Sunday, June 05, 2005

Recording Technology And Music

An extremely interesting article from Alex Ross in The New Yorker here, examining the results of the proliferation of music recording and recording technologies over the past century.

He begins by setting up a dichotomy between "the party of doom" and the "technological utopians." The former are exemplified by John Philip Sousa, who made this forecast in 1906:
“The time is coming when no one will be ready to submit himself to the ennobling discipline of learning music,” he wrote. “Everyone will have their ready made or ready pirated music in their cupboards.” Something is irretrievably lost when we are no longer in the presence of bodies making music, Sousa said. “The nightingale’s song is delightful because the nightingale herself gives it forth.”
Ross goes on:
Ever since Edison introduced the wax cylinder, in 1877, people have been trying to figure out what recording has done for and to the art of music. Inevitably, the conversation has veered toward rhetorical extremes. Sousa was a pioneering spokesman for the party of doom, which was later filled out by various post-Marxist theorists. In the opposite corner are the technological utopians, who will tell you that recording has not imprisoned music but liberated it, bringing the art of the élite to the masses and the art of the margins to the center. Before Edison came along, the utopians say, Beethoven’s symphonies could be heard only in select concert halls. Now CDs carry the man from Bonn to the corners of the earth, summoning forth the million souls he hoped to embrace in his “Ode to Joy.”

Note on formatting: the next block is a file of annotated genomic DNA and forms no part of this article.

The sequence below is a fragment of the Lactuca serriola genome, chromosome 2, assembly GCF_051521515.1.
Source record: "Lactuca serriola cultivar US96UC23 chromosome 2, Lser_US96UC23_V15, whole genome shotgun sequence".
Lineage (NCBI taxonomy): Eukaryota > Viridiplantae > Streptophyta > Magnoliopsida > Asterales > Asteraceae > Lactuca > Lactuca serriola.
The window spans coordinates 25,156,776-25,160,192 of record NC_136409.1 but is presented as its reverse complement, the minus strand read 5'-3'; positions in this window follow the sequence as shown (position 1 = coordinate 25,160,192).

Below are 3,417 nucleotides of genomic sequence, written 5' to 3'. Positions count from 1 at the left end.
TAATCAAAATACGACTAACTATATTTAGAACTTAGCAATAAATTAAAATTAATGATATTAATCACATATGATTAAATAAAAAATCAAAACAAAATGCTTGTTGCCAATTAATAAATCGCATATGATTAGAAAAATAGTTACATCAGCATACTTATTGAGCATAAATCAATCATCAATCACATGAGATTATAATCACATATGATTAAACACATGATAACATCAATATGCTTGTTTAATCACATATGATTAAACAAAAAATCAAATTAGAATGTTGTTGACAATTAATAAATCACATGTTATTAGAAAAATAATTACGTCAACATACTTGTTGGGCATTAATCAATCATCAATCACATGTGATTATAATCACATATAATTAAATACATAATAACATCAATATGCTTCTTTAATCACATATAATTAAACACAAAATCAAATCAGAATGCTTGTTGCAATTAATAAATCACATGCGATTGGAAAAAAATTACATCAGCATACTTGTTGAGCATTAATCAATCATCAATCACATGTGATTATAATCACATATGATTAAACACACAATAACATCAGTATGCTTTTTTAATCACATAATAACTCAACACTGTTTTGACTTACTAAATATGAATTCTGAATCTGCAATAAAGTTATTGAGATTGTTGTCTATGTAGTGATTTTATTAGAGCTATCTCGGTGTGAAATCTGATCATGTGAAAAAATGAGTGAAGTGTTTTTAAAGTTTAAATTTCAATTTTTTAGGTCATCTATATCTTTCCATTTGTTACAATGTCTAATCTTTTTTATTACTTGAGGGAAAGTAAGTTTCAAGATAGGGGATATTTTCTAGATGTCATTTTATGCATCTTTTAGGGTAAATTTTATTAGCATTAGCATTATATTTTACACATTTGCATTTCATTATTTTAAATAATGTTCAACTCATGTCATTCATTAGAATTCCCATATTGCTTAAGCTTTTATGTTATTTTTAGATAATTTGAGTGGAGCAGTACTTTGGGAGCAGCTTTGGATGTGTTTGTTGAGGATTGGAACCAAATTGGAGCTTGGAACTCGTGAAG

The problem, of course, is that this really isn't a dichotomy -- both sides of the issue are valid, perhaps equally valid. The place of live music in the home has been completely usurped by recorded. Most homes don't have pianos, and if they do they may not have anyone who can play it. That is a loss. On the other hand, the ability to easily listen to a piece of music at will brings a depth of understanding and familiarity that was simply not available before the advent of recorded music. That is undoubtedly a gain.

Ross' article delves into many other facets of the results of recorded music -- a must read.


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